Colon Cancer Screening

 

 

 

Colorectal cancer is the second leading cause of cancer death in the United States with over 120,000 new diagnoses and nearly 50,000 deaths related to this condition yearly.  Despite the efforts of many organizations such as the American Cancer Society and the renewed awareness in the media after the cry heralded by many celebrities, screening methods for this deadly cancer are under utilized by the general population.  

What is screening for colorectal cancer?

Screening means looking for cancer or colon polyps when patients have no symptoms. Finding colorectal cancer before symptoms develop dramatically improves the chance of survival. Identifying and removing colon polyps before they become cancerous actually prevents the development of colorectal cancer.

Who is at risk for colorectal cancer?

  • Everyone age 45 and older.
    Colorectal cancers have increased 51 percent among adults in the past 24 years. The American Cancer Society now urges adults to begin screening for these diseases before the age of 50. Current recommendations are to begin screening at age 45 if there are no risk factors other than age for colorectal cancers. A person whose only risk factor is their age is said to be at average risk.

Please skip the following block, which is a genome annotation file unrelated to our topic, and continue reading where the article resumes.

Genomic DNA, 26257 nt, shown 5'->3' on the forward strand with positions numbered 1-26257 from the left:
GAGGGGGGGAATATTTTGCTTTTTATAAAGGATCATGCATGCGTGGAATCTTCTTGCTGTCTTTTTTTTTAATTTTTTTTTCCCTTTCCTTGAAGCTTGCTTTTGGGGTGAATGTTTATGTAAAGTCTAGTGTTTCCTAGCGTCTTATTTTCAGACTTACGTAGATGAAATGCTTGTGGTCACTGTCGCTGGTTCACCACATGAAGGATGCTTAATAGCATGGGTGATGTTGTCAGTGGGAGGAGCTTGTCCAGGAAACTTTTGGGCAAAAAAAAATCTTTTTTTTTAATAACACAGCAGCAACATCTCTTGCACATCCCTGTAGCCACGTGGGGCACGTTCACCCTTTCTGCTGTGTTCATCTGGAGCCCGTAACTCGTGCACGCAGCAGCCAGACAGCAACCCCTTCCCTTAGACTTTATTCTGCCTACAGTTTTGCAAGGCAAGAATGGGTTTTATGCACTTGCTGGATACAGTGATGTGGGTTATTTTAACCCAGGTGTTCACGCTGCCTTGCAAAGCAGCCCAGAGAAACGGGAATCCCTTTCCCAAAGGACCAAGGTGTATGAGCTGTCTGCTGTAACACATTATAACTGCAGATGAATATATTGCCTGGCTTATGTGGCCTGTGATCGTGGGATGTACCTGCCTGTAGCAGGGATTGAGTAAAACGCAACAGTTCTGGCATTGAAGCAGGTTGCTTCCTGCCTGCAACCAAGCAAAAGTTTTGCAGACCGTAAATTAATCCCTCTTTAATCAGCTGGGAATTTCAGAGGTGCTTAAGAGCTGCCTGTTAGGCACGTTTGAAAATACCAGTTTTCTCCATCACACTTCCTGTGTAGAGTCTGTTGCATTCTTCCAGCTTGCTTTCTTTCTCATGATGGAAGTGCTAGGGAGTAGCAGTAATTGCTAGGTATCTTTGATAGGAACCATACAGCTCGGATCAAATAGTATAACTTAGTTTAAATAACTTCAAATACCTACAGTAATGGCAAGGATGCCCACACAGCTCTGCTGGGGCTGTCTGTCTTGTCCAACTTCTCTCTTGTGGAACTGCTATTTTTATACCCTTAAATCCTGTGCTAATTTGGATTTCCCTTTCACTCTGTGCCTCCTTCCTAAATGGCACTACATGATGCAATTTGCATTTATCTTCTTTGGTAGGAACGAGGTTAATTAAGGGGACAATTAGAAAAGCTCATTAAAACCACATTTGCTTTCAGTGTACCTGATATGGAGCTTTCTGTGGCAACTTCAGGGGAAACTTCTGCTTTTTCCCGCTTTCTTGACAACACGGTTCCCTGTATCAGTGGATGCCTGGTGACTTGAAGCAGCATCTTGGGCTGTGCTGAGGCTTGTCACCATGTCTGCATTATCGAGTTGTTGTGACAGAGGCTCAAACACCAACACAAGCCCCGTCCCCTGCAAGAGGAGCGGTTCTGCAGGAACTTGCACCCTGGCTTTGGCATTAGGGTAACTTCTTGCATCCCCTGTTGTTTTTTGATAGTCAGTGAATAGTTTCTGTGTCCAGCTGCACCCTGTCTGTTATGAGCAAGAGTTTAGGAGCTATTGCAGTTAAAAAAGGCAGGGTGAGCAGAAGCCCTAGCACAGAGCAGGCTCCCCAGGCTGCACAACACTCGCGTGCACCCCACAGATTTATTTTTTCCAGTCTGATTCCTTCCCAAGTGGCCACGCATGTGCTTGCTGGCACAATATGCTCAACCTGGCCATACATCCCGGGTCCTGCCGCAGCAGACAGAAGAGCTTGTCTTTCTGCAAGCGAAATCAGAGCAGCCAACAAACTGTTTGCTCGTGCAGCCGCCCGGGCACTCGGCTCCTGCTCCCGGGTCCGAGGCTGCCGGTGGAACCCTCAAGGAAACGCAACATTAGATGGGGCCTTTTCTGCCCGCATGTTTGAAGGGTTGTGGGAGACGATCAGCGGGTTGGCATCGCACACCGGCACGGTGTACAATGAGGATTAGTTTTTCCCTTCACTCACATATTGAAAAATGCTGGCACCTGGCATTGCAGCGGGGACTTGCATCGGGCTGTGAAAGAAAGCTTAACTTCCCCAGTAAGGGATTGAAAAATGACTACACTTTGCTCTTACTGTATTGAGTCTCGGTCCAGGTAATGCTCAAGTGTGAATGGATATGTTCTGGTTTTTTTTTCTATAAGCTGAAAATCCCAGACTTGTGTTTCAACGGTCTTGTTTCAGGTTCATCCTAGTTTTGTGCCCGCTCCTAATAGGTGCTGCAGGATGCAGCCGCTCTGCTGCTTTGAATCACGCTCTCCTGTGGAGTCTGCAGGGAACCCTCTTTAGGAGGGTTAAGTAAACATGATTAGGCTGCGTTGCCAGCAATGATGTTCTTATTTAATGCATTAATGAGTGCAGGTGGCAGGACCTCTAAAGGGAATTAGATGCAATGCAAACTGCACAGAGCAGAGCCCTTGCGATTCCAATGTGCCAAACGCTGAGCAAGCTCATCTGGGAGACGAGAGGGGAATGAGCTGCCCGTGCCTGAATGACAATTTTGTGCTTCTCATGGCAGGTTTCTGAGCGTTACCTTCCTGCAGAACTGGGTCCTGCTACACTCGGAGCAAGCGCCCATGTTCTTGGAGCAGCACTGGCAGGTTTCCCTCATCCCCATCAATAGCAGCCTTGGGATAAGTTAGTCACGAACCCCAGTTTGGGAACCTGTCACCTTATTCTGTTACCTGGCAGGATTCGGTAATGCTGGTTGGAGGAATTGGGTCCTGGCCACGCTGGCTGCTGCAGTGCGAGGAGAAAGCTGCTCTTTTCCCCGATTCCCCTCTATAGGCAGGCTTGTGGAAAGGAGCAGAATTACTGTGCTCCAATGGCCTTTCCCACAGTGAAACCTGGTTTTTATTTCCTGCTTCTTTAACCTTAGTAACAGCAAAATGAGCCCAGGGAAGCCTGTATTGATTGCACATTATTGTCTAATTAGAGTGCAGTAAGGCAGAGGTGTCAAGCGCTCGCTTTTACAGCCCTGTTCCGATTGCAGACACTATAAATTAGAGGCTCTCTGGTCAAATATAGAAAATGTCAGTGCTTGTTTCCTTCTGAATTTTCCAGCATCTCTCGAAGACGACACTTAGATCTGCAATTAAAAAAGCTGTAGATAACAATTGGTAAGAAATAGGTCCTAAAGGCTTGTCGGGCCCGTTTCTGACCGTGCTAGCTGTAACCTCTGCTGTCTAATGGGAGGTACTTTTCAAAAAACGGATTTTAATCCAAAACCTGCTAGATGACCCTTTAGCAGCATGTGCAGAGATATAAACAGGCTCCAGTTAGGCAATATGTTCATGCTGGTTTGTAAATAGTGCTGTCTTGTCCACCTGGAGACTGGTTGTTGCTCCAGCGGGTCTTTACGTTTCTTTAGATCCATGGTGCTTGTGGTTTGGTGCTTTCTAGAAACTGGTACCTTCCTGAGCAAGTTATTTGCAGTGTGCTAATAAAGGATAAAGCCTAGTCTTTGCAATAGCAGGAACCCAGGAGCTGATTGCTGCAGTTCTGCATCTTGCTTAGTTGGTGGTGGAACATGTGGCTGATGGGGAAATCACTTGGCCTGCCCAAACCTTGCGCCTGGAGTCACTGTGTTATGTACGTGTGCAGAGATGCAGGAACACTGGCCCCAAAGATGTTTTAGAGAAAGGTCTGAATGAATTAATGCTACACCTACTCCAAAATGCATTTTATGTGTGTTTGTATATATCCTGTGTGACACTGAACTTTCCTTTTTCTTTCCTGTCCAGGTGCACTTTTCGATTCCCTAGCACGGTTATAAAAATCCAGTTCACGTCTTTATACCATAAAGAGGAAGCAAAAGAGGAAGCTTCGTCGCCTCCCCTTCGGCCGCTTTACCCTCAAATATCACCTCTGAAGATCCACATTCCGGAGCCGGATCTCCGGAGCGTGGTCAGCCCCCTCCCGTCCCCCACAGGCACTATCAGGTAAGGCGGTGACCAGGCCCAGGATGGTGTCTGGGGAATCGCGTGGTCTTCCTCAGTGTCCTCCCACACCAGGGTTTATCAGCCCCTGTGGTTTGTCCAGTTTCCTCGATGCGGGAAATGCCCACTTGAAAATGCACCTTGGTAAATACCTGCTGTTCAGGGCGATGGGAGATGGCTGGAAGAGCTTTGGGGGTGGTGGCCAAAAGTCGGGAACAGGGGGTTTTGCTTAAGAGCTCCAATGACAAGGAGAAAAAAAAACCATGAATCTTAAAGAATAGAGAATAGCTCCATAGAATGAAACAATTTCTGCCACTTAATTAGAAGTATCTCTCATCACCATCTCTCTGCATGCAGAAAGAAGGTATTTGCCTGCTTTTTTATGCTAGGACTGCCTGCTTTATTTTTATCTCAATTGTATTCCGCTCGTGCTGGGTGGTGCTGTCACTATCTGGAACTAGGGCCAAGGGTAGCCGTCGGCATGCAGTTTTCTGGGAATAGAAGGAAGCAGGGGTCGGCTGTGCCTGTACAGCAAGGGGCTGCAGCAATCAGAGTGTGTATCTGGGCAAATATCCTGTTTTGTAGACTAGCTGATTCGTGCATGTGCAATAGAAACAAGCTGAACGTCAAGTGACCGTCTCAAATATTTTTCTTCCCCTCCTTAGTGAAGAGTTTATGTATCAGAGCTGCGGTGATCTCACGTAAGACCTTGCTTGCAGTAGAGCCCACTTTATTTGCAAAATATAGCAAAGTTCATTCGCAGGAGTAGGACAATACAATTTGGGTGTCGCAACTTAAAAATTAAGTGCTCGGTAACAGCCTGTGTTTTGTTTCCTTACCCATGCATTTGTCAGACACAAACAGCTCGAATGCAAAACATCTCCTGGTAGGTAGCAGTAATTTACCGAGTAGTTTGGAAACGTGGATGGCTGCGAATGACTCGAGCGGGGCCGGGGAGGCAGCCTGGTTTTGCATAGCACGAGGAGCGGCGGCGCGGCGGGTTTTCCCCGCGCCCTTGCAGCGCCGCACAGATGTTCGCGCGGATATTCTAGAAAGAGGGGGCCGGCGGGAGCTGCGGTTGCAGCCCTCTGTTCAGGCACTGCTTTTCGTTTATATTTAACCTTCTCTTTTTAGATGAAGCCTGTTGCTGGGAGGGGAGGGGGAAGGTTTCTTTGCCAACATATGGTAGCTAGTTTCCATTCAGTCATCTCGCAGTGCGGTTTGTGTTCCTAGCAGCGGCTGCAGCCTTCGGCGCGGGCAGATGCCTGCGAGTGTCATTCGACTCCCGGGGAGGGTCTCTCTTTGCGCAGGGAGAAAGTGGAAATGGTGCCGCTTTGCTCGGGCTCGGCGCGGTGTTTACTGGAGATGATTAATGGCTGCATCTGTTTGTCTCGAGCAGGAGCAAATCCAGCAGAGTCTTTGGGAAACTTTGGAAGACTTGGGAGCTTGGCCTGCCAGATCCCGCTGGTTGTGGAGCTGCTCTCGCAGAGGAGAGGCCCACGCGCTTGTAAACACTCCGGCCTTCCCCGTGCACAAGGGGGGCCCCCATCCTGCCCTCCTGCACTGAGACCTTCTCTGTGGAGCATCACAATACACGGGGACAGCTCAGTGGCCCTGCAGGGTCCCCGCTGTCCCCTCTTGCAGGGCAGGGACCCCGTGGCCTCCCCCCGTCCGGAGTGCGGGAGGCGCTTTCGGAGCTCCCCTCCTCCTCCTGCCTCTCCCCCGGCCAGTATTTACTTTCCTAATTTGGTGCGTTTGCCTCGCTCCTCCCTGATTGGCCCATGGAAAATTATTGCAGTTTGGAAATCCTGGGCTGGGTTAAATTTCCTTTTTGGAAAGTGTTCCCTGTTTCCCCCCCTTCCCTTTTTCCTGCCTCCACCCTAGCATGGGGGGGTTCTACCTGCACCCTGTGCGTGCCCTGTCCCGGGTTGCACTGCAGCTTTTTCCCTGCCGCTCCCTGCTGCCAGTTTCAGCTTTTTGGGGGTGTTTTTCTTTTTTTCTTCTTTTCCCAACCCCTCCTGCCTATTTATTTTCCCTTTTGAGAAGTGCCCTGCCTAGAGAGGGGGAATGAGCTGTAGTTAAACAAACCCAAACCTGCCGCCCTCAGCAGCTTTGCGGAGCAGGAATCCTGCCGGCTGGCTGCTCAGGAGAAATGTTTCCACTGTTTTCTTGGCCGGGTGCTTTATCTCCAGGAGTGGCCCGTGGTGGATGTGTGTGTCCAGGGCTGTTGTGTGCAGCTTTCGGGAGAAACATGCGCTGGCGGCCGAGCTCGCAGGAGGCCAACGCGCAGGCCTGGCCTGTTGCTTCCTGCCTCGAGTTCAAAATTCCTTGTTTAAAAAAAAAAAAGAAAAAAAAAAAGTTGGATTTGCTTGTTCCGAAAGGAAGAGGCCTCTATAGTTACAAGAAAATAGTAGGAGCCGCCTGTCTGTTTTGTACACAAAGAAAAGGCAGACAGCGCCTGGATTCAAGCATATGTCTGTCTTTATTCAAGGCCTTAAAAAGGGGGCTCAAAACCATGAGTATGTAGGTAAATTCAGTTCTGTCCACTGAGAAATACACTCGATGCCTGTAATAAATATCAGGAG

• Men and women.
    Men tend to get colorectal cancer at an earlier age than women, but women live longer so they 'catch up' with men and thus the total number of cases in men and women is equal.
  • Anyone with a family history of colorectal cancer.
    If a person has a history of two or more first-degree relatives (parent, sibling, or child) with colorectal cancer, or any first-degree relatives diagnosed under age 60, the overall colorectal cancer risk is three to six times higher than that of the general population. For those with one first-degree relative diagnosed with colorectal cancer at age 60 or older, there is an approximate two times greater risk of colon cancer than that observed in the general population. Special screening programs are used for those with a family history of colorectal cancer. A well-documented family history of adenomas is also an important risk factor.